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Reflections on a trip to Greece July 27, 2007

Posted by grhomeboy in Testimonials.

Sometimes it takes a trip outside this country to get a better, fuller perspective of what it truly means to be an American.

Recently, my fiance and I had an opportunity to travel to Greece for 10 days. The trip entailed stops on the islands of Crete and Santorini, as well as three days to explore that ancient, gritty and wonderful place, Athens.

Perhaps the first and most searing sensation I can report on was the heat. Though the country is always hot at this time of year, we had the misfortune of experiencing Greece during the middle of a heat wave. The temperatures in Athens topped out at 46 degrees Celsius (that’s 115 degrees Fahrenheit). I can honestly say that before hiking and traipsing around the mountains, gorges and ancient ruins of Greece in those conditions, I never truly understood how unbelievably exhilarating and satisfying (and life-supporting) drinking cold fresh water or swimming in a clear blue sea could be. Ice will never have so much value for me as it did for those 10 days.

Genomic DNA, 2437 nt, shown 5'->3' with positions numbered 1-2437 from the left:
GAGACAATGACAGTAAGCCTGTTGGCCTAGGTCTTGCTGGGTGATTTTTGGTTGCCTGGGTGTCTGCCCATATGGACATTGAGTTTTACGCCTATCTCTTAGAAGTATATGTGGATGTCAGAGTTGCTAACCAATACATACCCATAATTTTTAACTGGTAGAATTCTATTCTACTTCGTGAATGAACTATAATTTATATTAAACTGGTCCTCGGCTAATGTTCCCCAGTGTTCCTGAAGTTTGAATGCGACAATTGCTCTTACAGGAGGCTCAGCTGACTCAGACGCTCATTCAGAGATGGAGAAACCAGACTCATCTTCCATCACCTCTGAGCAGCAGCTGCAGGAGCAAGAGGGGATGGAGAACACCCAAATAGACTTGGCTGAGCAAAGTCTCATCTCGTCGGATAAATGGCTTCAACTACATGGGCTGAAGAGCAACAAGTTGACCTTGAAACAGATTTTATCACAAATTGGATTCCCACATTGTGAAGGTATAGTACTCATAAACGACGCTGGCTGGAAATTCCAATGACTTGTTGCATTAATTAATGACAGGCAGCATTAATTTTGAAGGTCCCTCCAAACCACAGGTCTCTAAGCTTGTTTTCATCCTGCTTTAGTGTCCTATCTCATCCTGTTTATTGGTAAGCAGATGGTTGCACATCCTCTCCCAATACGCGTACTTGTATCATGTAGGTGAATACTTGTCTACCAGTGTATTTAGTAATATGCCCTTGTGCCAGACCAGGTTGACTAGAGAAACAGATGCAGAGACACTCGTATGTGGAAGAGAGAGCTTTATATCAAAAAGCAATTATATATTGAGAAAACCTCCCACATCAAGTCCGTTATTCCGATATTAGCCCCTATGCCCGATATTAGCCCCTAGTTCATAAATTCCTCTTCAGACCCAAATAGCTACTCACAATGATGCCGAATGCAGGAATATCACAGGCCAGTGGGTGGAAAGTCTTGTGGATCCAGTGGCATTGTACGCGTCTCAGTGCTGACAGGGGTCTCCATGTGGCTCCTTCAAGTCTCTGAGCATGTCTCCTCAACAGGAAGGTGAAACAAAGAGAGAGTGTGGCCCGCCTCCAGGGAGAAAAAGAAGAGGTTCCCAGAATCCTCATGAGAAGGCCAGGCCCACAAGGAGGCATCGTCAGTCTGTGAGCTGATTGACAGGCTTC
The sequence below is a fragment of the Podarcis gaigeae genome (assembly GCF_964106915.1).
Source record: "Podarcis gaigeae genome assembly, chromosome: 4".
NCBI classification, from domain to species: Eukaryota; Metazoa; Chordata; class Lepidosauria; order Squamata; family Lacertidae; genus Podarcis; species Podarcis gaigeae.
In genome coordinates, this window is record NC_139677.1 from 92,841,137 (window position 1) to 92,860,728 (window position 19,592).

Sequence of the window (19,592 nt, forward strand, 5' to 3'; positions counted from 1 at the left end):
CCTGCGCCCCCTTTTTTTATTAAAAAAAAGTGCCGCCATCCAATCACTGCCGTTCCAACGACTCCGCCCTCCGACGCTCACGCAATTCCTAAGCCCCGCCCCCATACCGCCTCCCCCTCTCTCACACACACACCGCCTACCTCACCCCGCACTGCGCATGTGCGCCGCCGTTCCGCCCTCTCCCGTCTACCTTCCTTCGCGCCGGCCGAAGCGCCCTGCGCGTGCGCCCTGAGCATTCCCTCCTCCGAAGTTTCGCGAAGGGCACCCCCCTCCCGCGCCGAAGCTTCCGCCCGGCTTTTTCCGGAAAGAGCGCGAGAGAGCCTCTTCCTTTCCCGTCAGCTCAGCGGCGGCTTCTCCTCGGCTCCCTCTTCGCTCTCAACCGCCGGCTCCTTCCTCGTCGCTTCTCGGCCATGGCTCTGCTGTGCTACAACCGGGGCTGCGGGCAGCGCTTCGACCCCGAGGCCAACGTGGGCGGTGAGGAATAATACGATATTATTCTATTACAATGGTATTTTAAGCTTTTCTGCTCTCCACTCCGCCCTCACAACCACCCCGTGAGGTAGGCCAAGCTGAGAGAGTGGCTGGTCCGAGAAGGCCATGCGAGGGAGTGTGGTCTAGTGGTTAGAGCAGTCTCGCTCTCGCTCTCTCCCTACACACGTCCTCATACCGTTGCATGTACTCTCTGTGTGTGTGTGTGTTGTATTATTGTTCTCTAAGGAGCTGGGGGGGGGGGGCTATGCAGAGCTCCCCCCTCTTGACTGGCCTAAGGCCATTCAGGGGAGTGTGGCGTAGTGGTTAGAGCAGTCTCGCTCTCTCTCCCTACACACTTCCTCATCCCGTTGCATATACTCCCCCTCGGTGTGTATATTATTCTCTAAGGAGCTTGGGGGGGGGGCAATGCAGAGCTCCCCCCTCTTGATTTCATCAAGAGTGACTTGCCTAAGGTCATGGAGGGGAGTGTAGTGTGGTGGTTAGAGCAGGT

One of the most wonderful and convenient things we found as we traveled about was how much the Greeks go out of their way to make communicating with people from other countries less difficult. Unlike most Americans, the Greeks obviously don’t feel threatened by making speakers of other languages feel at home. Almost all the signage is bi-lingual, and serviceable English is spoken by just about everyone who lives in the cities, and even by many in the countryside. Watching their desire to make tourists from the United States and other countries feel comfortable makes me embarrassed to observe how so many here in America think it’s a sign of weakness, or worse, to offer bi or multi-lingual opportunities to non-English speaking people.